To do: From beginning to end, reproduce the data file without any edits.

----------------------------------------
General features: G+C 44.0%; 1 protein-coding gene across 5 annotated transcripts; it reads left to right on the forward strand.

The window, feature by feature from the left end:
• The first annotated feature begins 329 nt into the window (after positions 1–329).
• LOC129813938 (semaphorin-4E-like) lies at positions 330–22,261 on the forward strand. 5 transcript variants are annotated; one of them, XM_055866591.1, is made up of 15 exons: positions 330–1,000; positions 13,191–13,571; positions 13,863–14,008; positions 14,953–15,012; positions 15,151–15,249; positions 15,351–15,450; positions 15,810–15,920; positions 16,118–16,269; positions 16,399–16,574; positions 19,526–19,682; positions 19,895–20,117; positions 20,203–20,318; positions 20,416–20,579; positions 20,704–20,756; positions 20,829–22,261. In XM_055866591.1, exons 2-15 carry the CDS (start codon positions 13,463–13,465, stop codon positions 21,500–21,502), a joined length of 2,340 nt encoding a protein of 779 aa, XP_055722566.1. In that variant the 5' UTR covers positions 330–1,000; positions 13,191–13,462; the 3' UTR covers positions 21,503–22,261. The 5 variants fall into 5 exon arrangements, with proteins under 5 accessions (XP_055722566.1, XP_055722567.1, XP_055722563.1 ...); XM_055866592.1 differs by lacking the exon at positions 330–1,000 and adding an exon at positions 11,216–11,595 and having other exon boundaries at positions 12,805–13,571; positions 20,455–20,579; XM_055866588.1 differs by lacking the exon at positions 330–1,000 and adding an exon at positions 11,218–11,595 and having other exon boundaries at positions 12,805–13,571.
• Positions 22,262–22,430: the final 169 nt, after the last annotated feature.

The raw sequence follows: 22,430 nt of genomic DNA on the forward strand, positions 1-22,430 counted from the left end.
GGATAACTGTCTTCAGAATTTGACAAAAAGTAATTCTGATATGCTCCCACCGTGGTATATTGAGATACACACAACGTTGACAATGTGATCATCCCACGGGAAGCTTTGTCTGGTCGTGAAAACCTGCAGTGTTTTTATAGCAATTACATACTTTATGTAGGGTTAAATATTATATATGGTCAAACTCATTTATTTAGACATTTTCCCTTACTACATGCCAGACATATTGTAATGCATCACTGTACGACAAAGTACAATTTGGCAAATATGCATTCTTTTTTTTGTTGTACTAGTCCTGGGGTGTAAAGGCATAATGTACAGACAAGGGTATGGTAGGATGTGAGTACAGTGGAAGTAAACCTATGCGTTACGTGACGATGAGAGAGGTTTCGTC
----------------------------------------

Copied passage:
General features: G+C 44.0%; 1 protein-coding gene across 5 annotated transcripts; it reads left to right on the forward strand.

The window, feature by feature from the left end:
• The first annotated feature begins 329 nt into the window (after positions 1–329).
• LOC129813938 (semaphorin-4E-like) lies at positions 330–22,261 on the forward strand. 5 transcript variants are annotated; one of them, XM_055866591.1, is made up of 15 exons: positions 330–1,000; positions 13,191–13,571; positions 13,863–14,008; positions 14,953–15,012; positions 15,151–15,249; positions 15,351–15,450; positions 15,810–15,920; positions 16,118–16,269; positions 16,399–16,574; positions 19,526–19,682; positions 19,895–20,117; positions 20,203–20,318; positions 20,416–20,579; positions 20,704–20,756; positions 20,829–22,261. In XM_055866591.1, exons 2-15 carry the CDS (start codon positions 13,463–13,465, stop codon positions 21,500–21,502), a joined length of 2,340 nt encoding a protein of 779 aa, XP_055722566.1. In that variant the 5' UTR covers positions 330–1,000; positions 13,191–13,462; the 3' UTR covers positions 21,503–22,261. The 5 variants fall into 5 exon arrangements, with proteins under 5 accessions (XP_055722566.1, XP_055722567.1, XP_055722563.1 ...); XM_055866592.1 differs by lacking the exon at positions 330–1,000 and adding an exon at positions 11,216–11,595 and having other exon boundaries at positions 12,805–13,571; positions 20,455–20,579; XM_055866588.1 differs by lacking the exon at positions 330–1,000 and adding an exon at positions 11,218–11,595 and having other exon boundaries at positions 12,805–13,571.
• Positions 22,262–22,430: the final 169 nt, after the last annotated feature.

The raw sequence follows: 22,430 nt of genomic DNA on the forward strand, positions 1-22,430 counted from the left end.
GGATAACTGTCTTCAGAATTTGACAAAAAGTAATTCTGATATGCTCCCACCGTGGTATATTGAGATACACACAACGTTGACAATGTGATCATCCCACGGGAAGCTTTGTCTGGTCGTGAAAACCTGCAGTGTTTTTATAGCAATTACATACTTTATGTAGGGTTAAATATTATATATGGTCAAACTCATTTATTTAGACATTTTCCCTTACTACATGCCAGACATATTGTAATGCATCACTGTACGACAAAGTACAATTTGGCAAATATGCATTCTTTTTTTTGTTGTACTAGTCCTGGGGTGTAAAGGCATAATGTACAGACAAGGGTATGGTAGGATGTGAGTACAGTGGAAGTAAACCTATGCGTTACGTGACGATGAGAGAGGTTTCGTC